It appears as if Bannon has taken over the US government.
“First, reflect on the cruelty of President Trump’s decision on Friday to indefinitely suspend the resettlement of Syrian refugees and temporarily ban people from seven predominantly Muslim nations from entering the United States. It took just hours to begin witnessing the injury and suffering this ban inflicts on families that had every reason to believe they had outrun carnage and despotism in their homelands to arrive in a singularly hopeful nation.
The first casualties of this bigoted, cowardly, self-defeating policy were detained early Saturday at American airports just hours after the executive order, ludicrously titled “Protecting the Nation From Foreign Terrorist Entry Into the United States,” went into effect. A federal judge in Brooklyn on Saturday evening issued an emergency stay, ordering that those stuck at the airports not be returned to their home countries. But the future of all the others subject to the executive order is far from settled.”
“China has announced plans to cancel more than 100 coal plants currently in development, scrapping what would amount to a massive 120 gigawatts (GW) of coal-fired electricity capacity if the plants were completed.For a bit of context, the entire US has approximately 305 GW gigawatts of coal capacity in total, and this massive adjustment leaves room for China to advance its development of clean, renewable energy.”
Source: The end of coal is near: China just scrapped 103 power plants – ScienceAlert
This is good news, but the title is a little over the top. The article explains that China has more coal plant production than they could possibly need. After they shut these projects down, they will still have a huge number of coal plants on line. Their massive investments in renewable energy will eventually allow them to shut down their massive current coal energy capacity.
This came in the other day from Kathleen Schomaker, the director of Gray Is Green.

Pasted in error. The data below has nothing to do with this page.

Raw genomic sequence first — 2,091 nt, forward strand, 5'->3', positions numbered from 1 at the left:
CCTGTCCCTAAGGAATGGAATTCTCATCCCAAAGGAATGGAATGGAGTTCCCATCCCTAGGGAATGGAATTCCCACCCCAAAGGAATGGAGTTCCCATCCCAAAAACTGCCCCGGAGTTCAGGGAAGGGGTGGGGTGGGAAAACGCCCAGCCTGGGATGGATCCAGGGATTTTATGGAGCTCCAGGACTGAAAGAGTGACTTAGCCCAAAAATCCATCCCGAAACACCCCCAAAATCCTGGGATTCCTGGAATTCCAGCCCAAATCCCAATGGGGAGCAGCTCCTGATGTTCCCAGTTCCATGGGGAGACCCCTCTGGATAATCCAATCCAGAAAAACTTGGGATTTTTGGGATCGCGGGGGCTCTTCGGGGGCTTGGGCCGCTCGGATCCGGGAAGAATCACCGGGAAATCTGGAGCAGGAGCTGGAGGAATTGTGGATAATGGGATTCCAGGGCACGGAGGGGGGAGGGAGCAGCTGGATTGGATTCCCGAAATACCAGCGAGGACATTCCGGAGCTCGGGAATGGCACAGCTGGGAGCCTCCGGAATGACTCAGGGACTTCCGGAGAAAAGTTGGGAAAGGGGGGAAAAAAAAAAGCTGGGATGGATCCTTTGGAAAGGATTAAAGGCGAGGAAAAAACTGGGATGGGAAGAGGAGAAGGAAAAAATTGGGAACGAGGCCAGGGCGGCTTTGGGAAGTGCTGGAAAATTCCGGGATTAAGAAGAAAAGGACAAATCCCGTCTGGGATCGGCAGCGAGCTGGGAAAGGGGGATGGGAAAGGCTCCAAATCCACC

“The incoming Trump administration’s EPA transition team intends to remove some climate data from the agency’s website. These researchers are swooping in to help.”
wired.com|By Zoë Schlanger
“At 10 AM the Saturday before inauguration day, on the sixth floor of the Van Pelt Library at the University of Pennsylvania, roughly 60 hackers, scientists, archivists, and librarians were hunched over laptops, drawing flow charts on whiteboards, and shouting opinions on computer scripts across the room. They had hundreds of government web pages and data sets to get through before the end of the day—all strategically chosen from the pages of the Environmental Protection Agency and the National Oceanic and Atmospheric Administration—any of which, they felt, might be deleted, altered, or removed from the public domain by the incoming Trump administration.”
Source: Rogue Scientists Race to Save Climate Data from Trump | WIRED
“In popular memory, America’s war in Vietnam begins sometime in the Kennedy administration. But its roots go much deeper, to the end of World War II and the revolution of Ho Chi Minh’s Viet Minh against French colonial rule.
As part of its broader — in this case misguided — Cold War policy of containing communism, the United States supported France’s war against the Communist-led Viet Minh, paying close to 80 percent of the cost by 1953. The war ended in 1954, with Vietnam divided at the 17th parallel, pending elections to be held in two years.”
“Donald Trump is an ahistorical man. He knows nothing of European history and cares less, as his cavalier trashing of the alliance and union that ushered the Continent from its darkest hours demonstrates.
He knows little enough of American history to have chosen as his rallying cry “America First,” a slogan with a past clouded by allies-be-damned isolationism at the start of World War II. (Or perhaps that’s why he embraced it.)
The president does not even know the history of the C.I.A., as his self-regarding speech before the hallowed Memorial Wall showed. This was desecration of patriotic sacrifice through advanced narcissistic disorder.
He called the speech a “home run.”Great. Terrific. Phenomenal. Tremendous. Fabulous. Beautiful. How Trump has hollowed out these words. How arid, even nauseating, he has made them. They mean nothing. They are space-fillers issuing with a thudding regularity from his uncurious mind, and in the end of course they are all about him. Emptying words of meaning is an essential step on the road to autocratic rule. People need to lose their bearings before they prostrate themselves.”